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Finished Product Specifications – Critical Documents for Successful Businesses

Finished Product Specifications – Critical Documents for Successful Businesses

This article describes why product specifications are essential business documents, how they are constructed and populated, and how they are controlled and applied. It also lists some common mistakes made when attempting to create documents.

Finished product specifications are critical documents that every manufacturing business should have in place, regularly review, and maintain. They are central to ensuring product profitability, quality, legality, and food safety.

Successful businesses will have a well-controlled, comprehensive collection of live and archived product specifications that are properly maintained and understood by key employees. Often such documents are incomplete, missing, or outdated. In such cases, businesses are put at risk. Having well-constructed and maintained finished product specifications won’t create a great business – but you’ll never create a great business without them.

What Is a Finished Product Specification?

Fundamentally, a specification is the documented roadmap of how to produce your finished products consistently, legally, and safely  – from the materials that are consumed, to the processes employed and the standards applied.

Why Do You Need a Product Specification?

Finished specifications are critical in order to :

  • maximise product quality and consistency – by providing an unequivocal guide to the critical controls, production methods and product quality criteria 
  • undertake successful process consistency optimisation activities – by defining the target parameters judged to critical for perfect product consistency and quality
  • ensure business manufacturing continuity in the event of key staff turnover, global sourcing crises, site failure etc.
  • demonstrate and prove your product and process intellectual property rights and claims
  • compile manufacturing training documents - alongside Standard Operating Procedures, they define exactly how products should be made and what control limits must be applied
  • develop and capture your Brand Diamond documentation – which articulates the essence of a Brand or product in terms of tangible (claims, sensory performance, physical attributes) and intangible elements (how it makes consumers feel, perceived value, brand connection)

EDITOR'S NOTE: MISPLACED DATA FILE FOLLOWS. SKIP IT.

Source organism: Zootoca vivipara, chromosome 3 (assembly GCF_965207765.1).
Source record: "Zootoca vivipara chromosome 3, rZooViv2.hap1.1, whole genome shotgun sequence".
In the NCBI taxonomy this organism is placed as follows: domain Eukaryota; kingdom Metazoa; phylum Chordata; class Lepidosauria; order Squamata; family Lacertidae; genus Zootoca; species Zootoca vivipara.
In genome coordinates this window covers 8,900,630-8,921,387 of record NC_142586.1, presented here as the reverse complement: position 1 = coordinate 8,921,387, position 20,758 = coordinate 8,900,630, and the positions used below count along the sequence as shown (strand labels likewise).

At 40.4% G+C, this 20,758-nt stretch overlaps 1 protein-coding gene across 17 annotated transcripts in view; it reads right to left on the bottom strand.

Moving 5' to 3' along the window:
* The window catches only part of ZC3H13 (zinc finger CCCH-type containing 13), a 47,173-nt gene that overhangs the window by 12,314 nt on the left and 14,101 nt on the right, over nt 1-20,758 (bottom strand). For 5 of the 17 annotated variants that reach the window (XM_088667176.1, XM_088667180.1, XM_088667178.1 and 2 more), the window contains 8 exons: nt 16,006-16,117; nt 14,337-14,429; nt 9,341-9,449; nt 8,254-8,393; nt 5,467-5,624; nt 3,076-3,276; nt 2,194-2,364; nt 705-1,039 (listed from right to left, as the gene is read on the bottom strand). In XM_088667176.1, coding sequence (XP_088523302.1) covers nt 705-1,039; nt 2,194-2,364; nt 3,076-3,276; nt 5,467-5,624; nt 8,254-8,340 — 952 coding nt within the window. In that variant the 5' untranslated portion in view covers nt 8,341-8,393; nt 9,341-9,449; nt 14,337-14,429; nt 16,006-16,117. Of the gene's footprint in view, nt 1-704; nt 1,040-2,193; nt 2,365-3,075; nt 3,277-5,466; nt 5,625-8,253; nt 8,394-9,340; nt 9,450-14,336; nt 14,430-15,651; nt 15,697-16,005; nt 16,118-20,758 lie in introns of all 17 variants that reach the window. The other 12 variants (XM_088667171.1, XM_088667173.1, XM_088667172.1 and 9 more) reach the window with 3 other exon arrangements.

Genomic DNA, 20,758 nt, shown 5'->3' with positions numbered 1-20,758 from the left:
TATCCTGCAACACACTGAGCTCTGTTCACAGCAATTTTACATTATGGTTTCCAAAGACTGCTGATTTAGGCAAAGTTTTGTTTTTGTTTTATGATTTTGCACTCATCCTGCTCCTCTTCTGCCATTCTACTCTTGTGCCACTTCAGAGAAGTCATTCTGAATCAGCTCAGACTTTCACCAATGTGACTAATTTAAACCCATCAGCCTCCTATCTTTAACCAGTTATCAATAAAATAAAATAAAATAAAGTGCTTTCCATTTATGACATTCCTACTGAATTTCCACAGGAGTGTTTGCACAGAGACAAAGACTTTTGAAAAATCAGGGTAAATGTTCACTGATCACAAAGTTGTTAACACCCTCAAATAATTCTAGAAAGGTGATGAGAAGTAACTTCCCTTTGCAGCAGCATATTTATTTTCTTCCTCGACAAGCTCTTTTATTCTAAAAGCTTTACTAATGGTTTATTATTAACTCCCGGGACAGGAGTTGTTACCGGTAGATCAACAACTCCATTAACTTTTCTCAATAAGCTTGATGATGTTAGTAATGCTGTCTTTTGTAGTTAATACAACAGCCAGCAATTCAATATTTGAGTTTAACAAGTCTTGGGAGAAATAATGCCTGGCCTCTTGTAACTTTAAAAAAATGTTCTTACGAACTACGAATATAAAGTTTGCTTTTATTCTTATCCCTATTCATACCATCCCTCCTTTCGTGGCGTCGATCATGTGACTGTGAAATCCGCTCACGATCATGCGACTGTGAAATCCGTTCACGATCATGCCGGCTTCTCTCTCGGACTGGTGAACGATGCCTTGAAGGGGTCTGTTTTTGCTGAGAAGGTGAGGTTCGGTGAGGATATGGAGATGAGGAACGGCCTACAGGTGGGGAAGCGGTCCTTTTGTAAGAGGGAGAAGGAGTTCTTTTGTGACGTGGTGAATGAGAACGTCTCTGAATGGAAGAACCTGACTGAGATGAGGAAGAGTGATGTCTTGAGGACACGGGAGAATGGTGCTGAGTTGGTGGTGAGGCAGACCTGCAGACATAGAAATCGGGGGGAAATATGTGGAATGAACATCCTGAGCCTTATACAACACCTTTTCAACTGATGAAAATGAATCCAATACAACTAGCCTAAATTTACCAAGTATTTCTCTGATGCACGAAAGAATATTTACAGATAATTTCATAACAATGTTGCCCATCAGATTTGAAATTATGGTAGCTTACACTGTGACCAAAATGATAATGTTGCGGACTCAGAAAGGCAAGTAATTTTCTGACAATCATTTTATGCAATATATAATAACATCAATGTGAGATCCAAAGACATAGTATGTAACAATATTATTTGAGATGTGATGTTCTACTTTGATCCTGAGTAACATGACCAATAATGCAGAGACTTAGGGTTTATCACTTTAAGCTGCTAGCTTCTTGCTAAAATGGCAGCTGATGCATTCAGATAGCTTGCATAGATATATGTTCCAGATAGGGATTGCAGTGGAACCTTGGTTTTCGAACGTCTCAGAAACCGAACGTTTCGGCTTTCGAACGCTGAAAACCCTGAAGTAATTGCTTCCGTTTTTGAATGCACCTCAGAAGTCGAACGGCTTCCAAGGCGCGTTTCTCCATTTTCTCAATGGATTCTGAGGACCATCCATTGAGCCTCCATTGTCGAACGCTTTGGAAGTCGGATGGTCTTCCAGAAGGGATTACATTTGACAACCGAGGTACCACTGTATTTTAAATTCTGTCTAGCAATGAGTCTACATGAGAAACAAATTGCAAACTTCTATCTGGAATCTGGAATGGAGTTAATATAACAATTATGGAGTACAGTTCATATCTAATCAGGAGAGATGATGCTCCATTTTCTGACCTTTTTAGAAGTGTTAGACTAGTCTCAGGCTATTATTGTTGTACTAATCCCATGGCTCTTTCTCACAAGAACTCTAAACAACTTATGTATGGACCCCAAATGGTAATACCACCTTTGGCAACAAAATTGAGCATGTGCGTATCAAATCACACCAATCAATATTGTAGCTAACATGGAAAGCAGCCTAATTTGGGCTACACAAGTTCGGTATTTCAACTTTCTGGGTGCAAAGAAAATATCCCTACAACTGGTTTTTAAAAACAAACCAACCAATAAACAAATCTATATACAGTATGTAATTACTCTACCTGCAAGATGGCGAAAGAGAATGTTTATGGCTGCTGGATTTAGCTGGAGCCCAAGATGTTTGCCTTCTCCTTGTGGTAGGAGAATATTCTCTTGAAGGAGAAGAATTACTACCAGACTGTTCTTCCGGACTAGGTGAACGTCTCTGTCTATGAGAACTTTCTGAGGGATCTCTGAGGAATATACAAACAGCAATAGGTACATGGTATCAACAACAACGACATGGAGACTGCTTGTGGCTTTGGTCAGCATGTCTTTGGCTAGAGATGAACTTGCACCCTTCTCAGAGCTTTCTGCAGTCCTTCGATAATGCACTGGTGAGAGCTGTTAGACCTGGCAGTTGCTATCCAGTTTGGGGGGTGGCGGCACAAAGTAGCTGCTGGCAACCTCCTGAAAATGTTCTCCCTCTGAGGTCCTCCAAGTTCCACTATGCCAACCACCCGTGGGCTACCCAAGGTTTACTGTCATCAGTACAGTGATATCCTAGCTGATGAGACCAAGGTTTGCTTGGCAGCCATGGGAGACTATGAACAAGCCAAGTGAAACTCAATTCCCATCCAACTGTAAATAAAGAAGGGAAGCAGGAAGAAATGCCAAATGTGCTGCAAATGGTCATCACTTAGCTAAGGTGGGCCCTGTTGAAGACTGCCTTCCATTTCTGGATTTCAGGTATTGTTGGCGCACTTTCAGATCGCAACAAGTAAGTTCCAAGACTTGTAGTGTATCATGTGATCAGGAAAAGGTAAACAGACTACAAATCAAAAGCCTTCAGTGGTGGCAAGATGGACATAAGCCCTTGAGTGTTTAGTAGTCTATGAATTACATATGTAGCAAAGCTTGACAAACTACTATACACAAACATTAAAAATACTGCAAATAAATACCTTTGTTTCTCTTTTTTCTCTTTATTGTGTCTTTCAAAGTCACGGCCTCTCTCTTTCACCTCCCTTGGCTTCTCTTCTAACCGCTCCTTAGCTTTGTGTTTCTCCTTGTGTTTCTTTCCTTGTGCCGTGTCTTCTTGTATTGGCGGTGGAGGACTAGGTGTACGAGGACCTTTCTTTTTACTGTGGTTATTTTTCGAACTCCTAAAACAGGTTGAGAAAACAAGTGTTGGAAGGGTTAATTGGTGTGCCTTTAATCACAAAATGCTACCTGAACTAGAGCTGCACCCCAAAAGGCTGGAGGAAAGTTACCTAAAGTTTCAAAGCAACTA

How Do They Work?

Specifications are normally generated as part of the development of a new product as the gold standard document that captures how the product should be made, packaged, and handled.

Though they may be initiated by a single person, they should be constructed and signed off by a multidisciplinary team with each member taking responsibility and ownership for a different subject area.

Their final sign-off will usually be a key stage in the eventual handover from “development” to “manufacturing”. Many businesses operate a 60, 90 or 120 day “specification review” that forms the transition of ownership and responsibility for a product’s performance from NPD to the manufacturing team.

Their format should be consistent across all specifications in place across the business; a common framework can be developed and adopted across all products manufactured. Product specifications should have supporting materials specifications (ingredients, packaging, process aids) in place.

They are regularly reviewed and updated – normally annually as a minimum, but also when there are significant changes to processes, methods or materials.

Final documents should remain confidential and controlled due to the sensitive and critical content they contain.

How Do You Build a Specification?

The more time and effort put into building a specification, the greater its value.

Key team members should be identified, with the team typically comprising members from the NPD team (who launched it), the Manufacturing team (who make it), the Quality and Technical team (who control it), the Marketing team (who ask for it), the Specifications team (who look after the final document) and Materials experts (who input into the use of materials).

The initial specification is usually constructed by the person who brings the product to market – normally the lead development technologist working on its launch. It is critical that your business has a process that clearly identifies whose responsibility it is to generate the initial document and the subsequent process owner.

Product  specification food

What Should a Specification Contain?

A finished product specification should bring together the following information:

  1. Specification Document Referencing Details

  • The specification owner e.g. “Joe Bloggs Biscuit Company”
  • A unique specification number (which should be searchable)
  • The specification issue date 
  • The specification version number (with previous versions archived)
  • Contact details for queries around the specification (normally a central system owner)
  1. Finished Product Information

  • The product name and SKU coding (searchable)
  • The description of the product that is used on the front of the pack
  • A written description of the quality and sensory characteristics of the products should be captured which describes the visual and organoleptic quality of the product e.g. “The biscuit has a light golden colour and a crisp initial bite, half coated with a glossy dark chocolate …”
  • The date of the product’s initial launch
  • The last specification review date
  • The names of the development team that launched the product
  • The location of the production site(s) including co-manufacturers the document relates to
  • The expected shelf life from date of manufacture under recommended storage conditions (referencing shelf life sensory panel reports)
  • Recommended storage conditions – temperature, relative humidity (during post-production storage, product distribution and at retailer point of sale)
  • Finished product weight data – of singles, multipacks
  • Target product component breakdown e.g. biscuit Xg +/- 1g, filling Yg +/- 1g, chocolate coating Zg +/- 1g
  • Target product size e.g. length = Xmm+/- 1mm, width=Ymm+/-1mm, height Zmm+/-1mm
  • Back of pack ingredients declaration (may be different for different markets)
  • Back of pack nutritional declaration
  • Back of pack allergen declaration